Naturally, one single cause is rarely the source of a problem. Nonetheless, it is quite interesting to observe the conclusions from a group of economists (Harvard,MIT, Lund and Zurich), who were able to use empirical analysis to demonstrate the correlation between the districts that were most affected by the flood of Chinese imports from 2004 to 2016, and the ideological polarization in those areas. The three main conclusions from their research were: 1) the most affected districts by the Chinese imports showed a right-wing shift, measured by the increase in the consumption and ratings of conservative media such as Fox News; 2) an increase in campaign contributions from “radical” interest groups both from the right and the left. In parallel, donations from moderate groups decreased. And probably the most compelling finding: 3) the probability of choosing a member of the Republican Party for local or state congress increased during this period of time. Thus, the empirical evidence suggests that the import shock was a significant factor that contributed to moving the political sentiment away from the center, which contributed to the GOP winning the presidency, the House and the Senate in the 2016 elections.

From the days of Aristotle, thinkers have believed that a large middle class is the foundation of a stable democracy. While the existence of a broad middle class is not exclusive to democracies, it is a necessary condition for their continued stability. Unlike societies with extreme wealth or poverty, the middle class is the only economic stratum capable of granting upward social mobility—in other words, it is a stage for progress.  The World Bank has signaled that 8 out of 10 people that will fall into poverty as a result of the economic crisis caused by the Covid-19 pandemic will be from middle-income countries. Thus, an increase in poverty rates of this magnitude also becomes a threat to stability for democracy.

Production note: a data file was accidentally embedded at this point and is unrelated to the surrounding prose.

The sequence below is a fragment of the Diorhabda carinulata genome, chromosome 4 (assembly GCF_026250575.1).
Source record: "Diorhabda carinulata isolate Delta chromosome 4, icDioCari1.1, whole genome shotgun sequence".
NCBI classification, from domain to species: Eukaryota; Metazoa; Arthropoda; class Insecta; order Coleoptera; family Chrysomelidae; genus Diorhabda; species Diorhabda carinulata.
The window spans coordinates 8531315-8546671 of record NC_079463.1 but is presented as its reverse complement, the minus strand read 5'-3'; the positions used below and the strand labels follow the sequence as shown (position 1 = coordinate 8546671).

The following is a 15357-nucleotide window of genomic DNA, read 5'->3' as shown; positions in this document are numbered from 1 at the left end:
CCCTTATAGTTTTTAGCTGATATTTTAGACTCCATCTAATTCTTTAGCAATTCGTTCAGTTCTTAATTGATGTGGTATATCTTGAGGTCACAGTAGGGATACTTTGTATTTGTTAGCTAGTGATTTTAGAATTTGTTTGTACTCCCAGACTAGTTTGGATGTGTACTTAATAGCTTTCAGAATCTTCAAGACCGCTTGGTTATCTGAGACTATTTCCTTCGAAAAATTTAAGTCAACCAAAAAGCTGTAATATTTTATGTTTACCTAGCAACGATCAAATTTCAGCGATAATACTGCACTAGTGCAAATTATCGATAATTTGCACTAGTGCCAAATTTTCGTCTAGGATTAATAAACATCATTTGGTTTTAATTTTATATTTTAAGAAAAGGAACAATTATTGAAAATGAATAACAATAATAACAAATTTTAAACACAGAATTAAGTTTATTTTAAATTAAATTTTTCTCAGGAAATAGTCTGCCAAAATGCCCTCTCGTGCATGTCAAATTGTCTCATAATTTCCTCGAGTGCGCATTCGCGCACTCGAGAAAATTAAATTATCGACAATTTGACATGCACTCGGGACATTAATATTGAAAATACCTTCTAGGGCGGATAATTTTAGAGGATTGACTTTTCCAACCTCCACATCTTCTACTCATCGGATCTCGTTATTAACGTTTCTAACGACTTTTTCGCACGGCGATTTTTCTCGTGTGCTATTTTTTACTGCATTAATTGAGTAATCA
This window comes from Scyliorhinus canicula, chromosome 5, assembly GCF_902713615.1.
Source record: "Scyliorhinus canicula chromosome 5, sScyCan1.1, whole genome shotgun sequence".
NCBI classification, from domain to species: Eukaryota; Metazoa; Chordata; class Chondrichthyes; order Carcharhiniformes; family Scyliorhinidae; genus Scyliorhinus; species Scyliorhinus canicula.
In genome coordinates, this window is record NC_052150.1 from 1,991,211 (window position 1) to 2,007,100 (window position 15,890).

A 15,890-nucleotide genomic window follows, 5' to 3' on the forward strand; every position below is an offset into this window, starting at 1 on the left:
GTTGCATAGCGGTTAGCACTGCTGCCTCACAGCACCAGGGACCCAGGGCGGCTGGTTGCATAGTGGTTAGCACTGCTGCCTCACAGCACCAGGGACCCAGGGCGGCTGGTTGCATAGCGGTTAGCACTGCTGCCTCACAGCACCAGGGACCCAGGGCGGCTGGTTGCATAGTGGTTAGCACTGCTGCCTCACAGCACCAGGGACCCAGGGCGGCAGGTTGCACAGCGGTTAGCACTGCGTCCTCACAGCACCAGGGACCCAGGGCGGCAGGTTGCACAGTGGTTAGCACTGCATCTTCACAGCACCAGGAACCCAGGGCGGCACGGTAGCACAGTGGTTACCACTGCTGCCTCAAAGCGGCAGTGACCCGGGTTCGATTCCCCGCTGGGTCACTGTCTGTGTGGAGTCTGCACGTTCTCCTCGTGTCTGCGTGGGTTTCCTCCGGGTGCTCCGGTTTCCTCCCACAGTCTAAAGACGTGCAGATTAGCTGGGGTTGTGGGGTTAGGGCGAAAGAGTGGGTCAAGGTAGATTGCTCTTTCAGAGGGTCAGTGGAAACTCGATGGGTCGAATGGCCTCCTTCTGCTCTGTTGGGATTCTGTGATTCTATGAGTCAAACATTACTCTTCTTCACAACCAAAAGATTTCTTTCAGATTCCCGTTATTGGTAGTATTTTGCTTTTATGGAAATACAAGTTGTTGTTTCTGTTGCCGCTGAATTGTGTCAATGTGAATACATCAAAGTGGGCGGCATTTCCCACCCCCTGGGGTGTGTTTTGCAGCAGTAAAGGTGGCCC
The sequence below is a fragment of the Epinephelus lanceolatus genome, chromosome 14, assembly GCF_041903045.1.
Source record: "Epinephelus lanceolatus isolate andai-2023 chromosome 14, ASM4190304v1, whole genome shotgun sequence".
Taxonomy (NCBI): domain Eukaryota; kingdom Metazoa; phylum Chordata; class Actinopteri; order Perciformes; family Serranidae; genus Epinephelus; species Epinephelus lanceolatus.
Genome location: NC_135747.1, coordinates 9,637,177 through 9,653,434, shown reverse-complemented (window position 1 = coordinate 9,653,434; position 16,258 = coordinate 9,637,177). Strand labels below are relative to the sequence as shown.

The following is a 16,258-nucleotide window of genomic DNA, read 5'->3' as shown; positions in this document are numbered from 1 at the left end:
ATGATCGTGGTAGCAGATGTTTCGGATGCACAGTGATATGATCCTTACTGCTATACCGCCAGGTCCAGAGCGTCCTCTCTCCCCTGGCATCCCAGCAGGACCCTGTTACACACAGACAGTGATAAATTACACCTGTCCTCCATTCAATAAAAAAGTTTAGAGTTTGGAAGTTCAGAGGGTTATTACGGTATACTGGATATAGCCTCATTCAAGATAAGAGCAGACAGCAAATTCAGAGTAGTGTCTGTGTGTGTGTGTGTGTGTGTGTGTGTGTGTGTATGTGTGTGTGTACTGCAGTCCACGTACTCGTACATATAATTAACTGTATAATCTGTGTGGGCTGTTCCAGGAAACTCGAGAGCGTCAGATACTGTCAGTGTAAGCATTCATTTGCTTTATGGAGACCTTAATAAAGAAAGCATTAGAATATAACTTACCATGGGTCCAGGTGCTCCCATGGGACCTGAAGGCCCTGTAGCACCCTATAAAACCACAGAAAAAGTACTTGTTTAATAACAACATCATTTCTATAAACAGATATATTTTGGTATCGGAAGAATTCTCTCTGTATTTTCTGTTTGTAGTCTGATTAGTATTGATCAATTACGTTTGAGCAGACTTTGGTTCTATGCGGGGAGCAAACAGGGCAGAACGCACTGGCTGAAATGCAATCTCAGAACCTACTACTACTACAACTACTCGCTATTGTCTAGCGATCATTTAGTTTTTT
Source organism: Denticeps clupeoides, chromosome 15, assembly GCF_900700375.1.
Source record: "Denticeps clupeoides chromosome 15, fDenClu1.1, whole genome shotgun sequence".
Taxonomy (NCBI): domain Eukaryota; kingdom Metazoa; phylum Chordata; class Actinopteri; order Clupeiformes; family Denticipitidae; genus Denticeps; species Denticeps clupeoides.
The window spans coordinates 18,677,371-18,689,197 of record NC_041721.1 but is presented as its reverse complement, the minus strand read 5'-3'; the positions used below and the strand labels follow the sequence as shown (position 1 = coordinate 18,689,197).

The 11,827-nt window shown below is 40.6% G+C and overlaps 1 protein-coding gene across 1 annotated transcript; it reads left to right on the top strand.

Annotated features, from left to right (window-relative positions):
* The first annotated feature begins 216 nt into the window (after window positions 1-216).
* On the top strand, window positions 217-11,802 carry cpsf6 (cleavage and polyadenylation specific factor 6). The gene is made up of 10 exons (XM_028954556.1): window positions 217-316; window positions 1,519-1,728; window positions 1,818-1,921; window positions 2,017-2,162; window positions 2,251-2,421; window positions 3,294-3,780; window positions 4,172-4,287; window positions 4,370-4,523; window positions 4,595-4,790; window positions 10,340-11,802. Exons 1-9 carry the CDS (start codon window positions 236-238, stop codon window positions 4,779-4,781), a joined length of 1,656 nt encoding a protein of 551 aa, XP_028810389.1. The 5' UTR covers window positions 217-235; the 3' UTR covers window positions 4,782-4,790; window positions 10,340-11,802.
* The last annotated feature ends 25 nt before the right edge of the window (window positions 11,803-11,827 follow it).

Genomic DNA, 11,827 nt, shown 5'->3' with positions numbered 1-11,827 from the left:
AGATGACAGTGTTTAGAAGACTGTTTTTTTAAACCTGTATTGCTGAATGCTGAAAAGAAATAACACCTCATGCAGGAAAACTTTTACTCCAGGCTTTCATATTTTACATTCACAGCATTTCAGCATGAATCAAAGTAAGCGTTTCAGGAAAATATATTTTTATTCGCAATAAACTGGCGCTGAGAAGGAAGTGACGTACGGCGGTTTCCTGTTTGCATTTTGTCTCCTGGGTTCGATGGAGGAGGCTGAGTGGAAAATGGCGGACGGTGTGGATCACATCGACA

For Mexico, the recent events in the United States and the world should be seen as a lesson and opportunity to design and implement a new roadmap. While it is true that orthodox economic models have failed to provide answers and solutions for the majority of the population, it is also imperative to include the technological factor in this diagnosis. Social distancing accelerated the pre-existing trend towards the digitalization of the economy. This is an unparalleled situation that will have its largest impact in jobs, specifically those susceptible to being dislocated by technology, but also for those SMEs that are struggling to survive the crisis of confinement. According to the National Institute of Statistics and Geography (INEGI in Spanish) in Mexico 42.2% of the population belongs to the middle income sector, therefore it is urgent to design an agenda that can address their specific needs and demands. If we act quickly, maybe we can save Mexico’s democracy. 

Originally published in Spanish for the national newspaper “El Universal”:


Renata Zilli 
Global Affairs Specialist